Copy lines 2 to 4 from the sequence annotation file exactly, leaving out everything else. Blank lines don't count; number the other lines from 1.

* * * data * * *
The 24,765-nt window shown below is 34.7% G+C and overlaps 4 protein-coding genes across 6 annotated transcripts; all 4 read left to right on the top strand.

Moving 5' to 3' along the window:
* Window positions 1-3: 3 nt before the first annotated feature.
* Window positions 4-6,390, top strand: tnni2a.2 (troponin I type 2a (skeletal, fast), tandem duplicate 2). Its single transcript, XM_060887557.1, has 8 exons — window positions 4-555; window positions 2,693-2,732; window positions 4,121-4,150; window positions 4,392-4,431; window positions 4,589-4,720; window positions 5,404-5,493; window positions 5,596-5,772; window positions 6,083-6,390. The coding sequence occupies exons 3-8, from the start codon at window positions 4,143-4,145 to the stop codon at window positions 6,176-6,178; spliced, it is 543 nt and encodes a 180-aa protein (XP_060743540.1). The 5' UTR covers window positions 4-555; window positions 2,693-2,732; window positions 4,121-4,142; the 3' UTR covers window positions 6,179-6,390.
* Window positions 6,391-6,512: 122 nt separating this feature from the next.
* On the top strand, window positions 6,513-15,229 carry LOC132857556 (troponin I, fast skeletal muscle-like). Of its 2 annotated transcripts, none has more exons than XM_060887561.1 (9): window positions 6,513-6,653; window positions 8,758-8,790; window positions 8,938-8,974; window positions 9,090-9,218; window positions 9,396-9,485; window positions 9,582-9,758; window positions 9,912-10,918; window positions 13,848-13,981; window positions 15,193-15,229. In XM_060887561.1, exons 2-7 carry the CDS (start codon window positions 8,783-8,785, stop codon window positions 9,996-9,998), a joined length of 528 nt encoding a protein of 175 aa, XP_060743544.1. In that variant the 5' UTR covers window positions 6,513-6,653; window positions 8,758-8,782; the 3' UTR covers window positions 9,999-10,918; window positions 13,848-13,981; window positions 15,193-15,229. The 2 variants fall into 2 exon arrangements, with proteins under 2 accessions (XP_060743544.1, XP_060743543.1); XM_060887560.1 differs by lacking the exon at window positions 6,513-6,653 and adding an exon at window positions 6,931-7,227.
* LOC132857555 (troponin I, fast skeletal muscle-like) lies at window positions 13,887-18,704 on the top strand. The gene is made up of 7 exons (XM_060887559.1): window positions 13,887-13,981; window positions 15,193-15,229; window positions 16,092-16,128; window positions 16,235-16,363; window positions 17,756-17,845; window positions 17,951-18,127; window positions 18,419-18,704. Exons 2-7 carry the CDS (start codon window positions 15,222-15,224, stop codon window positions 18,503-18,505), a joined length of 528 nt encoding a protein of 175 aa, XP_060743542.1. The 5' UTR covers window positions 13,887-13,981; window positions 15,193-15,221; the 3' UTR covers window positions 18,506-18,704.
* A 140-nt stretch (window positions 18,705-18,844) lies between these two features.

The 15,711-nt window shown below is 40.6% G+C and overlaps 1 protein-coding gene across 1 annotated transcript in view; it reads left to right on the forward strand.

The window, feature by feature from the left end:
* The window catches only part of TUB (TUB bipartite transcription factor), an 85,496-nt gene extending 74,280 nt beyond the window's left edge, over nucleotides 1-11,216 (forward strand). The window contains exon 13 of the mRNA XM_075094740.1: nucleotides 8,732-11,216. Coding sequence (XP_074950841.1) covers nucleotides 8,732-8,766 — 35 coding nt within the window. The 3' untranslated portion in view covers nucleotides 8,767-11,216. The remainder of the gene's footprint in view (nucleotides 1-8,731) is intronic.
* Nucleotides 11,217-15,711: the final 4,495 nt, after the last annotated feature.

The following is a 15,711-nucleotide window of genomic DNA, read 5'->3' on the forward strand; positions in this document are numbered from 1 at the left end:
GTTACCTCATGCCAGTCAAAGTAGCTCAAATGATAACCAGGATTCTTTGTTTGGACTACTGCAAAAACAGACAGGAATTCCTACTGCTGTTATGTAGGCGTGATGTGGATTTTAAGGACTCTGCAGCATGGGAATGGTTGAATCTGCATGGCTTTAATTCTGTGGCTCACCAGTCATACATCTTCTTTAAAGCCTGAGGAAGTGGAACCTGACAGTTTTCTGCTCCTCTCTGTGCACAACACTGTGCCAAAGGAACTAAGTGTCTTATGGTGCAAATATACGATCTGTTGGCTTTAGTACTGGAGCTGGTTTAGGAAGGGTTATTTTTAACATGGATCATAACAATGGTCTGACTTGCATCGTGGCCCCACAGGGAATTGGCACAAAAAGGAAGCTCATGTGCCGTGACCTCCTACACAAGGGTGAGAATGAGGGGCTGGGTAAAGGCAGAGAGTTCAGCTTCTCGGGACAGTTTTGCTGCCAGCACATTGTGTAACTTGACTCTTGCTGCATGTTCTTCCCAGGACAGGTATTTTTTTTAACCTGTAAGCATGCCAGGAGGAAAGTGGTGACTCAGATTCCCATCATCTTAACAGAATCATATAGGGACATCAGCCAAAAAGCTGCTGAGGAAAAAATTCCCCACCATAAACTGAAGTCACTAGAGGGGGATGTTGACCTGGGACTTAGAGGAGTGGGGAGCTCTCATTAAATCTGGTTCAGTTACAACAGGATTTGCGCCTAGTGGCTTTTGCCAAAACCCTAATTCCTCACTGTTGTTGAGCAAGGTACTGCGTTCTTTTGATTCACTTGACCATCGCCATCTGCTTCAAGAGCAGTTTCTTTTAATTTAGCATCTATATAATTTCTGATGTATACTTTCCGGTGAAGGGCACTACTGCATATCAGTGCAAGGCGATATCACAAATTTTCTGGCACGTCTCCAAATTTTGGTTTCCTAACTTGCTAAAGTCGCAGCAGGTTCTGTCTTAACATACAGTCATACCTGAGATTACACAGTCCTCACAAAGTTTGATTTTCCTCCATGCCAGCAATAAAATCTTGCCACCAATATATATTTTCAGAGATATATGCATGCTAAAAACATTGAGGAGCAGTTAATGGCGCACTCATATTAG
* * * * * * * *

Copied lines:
Moving 5' to 3' along the window:
* Window positions 1-3: 3 nt before the first annotated feature.
* Window positions 4-6,390, top strand: tnni2a.2 (troponin I type 2a (skeletal, fast), tandem duplicate 2). Its single transcript, XM_060887557.1, has 8 exons — window positions 4-555; window positions 2,693-2,732; window positions 4,121-4,150; window positions 4,392-4,431; window positions 4,589-4,720; window positions 5,404-5,493; window positions 5,596-5,772; window positions 6,083-6,390. The coding sequence occupies exons 3-8, from the start codon at window positions 4,143-4,145 to the stop codon at window positions 6,176-6,178; spliced, it is 543 nt and encodes a 180-aa protein (XP_060743540.1). The 5' UTR covers window positions 4-555; window positions 2,693-2,732; window positions 4,121-4,142; the 3' UTR covers window positions 6,179-6,390.